In 2020, disease pressure was generally below the long-term average for corn, largely driven by atypically dry conditions in August and September. An active tropical storm season pushed southern rust (Figure 1) into the state earlier than normal. It was first reported in Kansas on July 15. This arrival was around the same time as last year, which is earlier than historic reports. In northeast and southeast Kansas, southern rust incidence was high but severity on the ear leaf was generally low. This was likely due to lack of adequate leaf surface wetness, which is necessary for infection. Greater loss was observed in central Kansas where moisture was present during grain fill.
Figure 1. Southern rust of corn disease symptoms. Photo: Rodrigo B. Onofre, K-State Research and Extension.
Gray leaf spot was observed in northeast and northwest Kansas, although lit did not reach high levels due to low moisture at critical growth stages. Where gray leaf spot was present, it mainly remained in the lower canopy.
Bacterial leaf streak (Xanthomonas vasicola or Xvv) was reported in western Kansas. It was most common in no-till, continuous corn that was under irrigation. Foliar symptoms can be confused with gray leaf spot. Bacterial leaf streak has been common in Kansas corn production areas since it first showed up in 2016.
Reports of stalk rots were lower than in previous years. There were a few reports of Diplodia and Fusarium ear rot throughout the state. Diplodia ear rot can cause entire ears to appear white and moldy and can result in kernel shrinkage and cracking.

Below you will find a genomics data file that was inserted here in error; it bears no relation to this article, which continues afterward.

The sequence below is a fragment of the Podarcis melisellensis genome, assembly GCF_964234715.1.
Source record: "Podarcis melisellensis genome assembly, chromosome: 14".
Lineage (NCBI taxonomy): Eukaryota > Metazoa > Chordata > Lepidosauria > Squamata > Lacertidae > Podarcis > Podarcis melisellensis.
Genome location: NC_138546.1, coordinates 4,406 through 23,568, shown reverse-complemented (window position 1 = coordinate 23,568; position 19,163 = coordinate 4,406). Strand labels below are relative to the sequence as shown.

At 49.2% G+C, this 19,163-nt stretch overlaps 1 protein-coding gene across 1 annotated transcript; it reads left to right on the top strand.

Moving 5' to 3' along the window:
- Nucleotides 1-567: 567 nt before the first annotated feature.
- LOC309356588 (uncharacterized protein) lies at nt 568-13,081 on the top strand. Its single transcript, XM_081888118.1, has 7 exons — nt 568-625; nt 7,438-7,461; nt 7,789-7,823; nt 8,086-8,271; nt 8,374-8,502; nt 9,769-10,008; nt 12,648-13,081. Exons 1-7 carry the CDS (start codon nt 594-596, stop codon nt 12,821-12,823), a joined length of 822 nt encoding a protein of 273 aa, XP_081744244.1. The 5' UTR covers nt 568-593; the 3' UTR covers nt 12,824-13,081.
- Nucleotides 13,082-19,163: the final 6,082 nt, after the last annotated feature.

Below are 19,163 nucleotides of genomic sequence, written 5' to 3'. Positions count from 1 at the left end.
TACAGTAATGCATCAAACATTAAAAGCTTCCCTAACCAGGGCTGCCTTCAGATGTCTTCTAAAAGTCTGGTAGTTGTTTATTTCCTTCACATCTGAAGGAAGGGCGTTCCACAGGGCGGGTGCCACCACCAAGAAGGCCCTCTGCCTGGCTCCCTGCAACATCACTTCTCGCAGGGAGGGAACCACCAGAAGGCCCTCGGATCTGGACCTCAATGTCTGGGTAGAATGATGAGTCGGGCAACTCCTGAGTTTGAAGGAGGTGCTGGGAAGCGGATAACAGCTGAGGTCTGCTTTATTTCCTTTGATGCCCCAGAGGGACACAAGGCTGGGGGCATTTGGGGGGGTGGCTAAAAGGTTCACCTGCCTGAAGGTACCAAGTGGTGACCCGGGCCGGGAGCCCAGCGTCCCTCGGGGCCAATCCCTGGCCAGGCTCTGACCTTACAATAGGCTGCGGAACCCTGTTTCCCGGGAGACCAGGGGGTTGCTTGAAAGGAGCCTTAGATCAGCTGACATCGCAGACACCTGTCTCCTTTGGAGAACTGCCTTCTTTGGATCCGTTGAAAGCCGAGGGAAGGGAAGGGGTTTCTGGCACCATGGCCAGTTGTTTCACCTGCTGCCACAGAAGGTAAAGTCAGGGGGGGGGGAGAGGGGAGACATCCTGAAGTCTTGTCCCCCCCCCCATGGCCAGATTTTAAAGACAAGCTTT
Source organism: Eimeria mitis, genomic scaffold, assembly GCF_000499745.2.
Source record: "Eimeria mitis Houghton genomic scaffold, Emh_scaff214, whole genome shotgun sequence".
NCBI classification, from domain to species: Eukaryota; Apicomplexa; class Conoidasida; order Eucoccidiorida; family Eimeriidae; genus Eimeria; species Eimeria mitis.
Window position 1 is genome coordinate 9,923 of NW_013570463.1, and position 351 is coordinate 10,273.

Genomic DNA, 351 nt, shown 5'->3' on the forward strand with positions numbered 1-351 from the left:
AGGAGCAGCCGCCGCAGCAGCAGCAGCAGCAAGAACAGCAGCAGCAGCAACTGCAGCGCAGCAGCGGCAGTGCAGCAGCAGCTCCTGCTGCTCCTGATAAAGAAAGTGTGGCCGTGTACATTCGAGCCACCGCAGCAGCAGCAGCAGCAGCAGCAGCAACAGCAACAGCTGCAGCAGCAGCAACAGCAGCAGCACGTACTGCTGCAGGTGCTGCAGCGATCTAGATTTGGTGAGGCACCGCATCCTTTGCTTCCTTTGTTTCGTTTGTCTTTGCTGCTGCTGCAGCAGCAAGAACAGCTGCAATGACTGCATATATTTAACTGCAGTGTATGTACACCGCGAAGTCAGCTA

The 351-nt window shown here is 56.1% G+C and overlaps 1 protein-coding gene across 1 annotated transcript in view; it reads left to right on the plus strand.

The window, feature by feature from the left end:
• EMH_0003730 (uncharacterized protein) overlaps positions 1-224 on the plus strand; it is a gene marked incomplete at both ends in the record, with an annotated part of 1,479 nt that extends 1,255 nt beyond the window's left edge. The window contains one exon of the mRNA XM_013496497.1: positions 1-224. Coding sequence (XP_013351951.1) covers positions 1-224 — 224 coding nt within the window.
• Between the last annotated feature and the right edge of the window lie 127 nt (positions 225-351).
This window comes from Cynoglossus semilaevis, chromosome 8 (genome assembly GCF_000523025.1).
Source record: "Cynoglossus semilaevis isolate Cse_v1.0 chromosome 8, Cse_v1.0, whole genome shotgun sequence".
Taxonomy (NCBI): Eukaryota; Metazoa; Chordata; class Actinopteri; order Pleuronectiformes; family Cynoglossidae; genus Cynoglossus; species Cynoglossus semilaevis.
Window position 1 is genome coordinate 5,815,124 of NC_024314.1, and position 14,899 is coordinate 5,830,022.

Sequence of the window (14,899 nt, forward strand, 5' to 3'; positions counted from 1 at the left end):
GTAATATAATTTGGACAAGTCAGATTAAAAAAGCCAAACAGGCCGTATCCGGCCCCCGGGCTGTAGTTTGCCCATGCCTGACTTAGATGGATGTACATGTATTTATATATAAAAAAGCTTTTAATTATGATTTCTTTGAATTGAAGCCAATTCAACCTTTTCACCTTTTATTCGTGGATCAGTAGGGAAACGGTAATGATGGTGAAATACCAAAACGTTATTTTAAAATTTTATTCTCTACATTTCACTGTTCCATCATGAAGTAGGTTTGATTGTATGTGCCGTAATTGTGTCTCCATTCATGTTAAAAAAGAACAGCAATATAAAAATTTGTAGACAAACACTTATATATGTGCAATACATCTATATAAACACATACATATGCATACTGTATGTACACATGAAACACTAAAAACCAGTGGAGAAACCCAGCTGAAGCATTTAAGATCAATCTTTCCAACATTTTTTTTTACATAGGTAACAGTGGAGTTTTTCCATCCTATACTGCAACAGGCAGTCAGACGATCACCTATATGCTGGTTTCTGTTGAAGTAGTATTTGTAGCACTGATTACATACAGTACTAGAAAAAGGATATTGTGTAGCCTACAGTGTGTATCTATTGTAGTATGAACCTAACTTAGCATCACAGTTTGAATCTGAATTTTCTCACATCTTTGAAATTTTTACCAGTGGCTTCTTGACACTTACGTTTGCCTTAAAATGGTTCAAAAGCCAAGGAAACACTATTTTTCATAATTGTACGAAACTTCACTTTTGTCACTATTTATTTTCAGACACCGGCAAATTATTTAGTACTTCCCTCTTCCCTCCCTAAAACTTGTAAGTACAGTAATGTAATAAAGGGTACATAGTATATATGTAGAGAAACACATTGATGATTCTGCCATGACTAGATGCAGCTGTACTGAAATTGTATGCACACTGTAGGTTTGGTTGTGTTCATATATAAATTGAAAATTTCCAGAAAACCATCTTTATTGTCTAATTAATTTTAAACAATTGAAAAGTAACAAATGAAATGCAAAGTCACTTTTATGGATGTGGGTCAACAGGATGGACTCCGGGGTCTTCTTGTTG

In 2020, soybean disease reports were lower than in previous years. In general, very little frogeye leaf spot was reported. In northeast Kansas, sudden death syndrome (Figure 2) was observed, but overall prevalence was low.
Figure 2. Sudden death syndrome symptoms development. Photo: Rodrigo B. Onofre, K-State Research and Extension.
Charcoal rot was severe in some locations, particularly in the central part of the state and was likely due to unseasonable dry weather during critical reproductive stages in August and September. Phytophthora root rot was present in eastern Kansas. This disease has been increasing in importance in recent years, particularly in soils with high clay content and poor drainage. Stem canker, pod and stem blight, and Septoria brown spot were occasionally present, but rarely at yield limiting levels.
The 2020 Kansas sorghum crop disease pressure was low overall. Across the state, leaf diseases were present in very low levels. There were some reports of bacterial leaf streak in northwest Kansas. As usual, sooty stripe was present across the state, and levels were high in north-central Kansas (Figure 3). Drought conditions late in the season led to increased presence of stalk rots. Overall, stalk rot conditions were lower than in previous years.
Figure 3. Sooty stripe of sorghum. Photo: Rodrigo B. Onofre, K-State Research and Extension.
Rodrigo Onofre, Plant Pathologist
Doug Jardine, Emeritus Plant Pathologist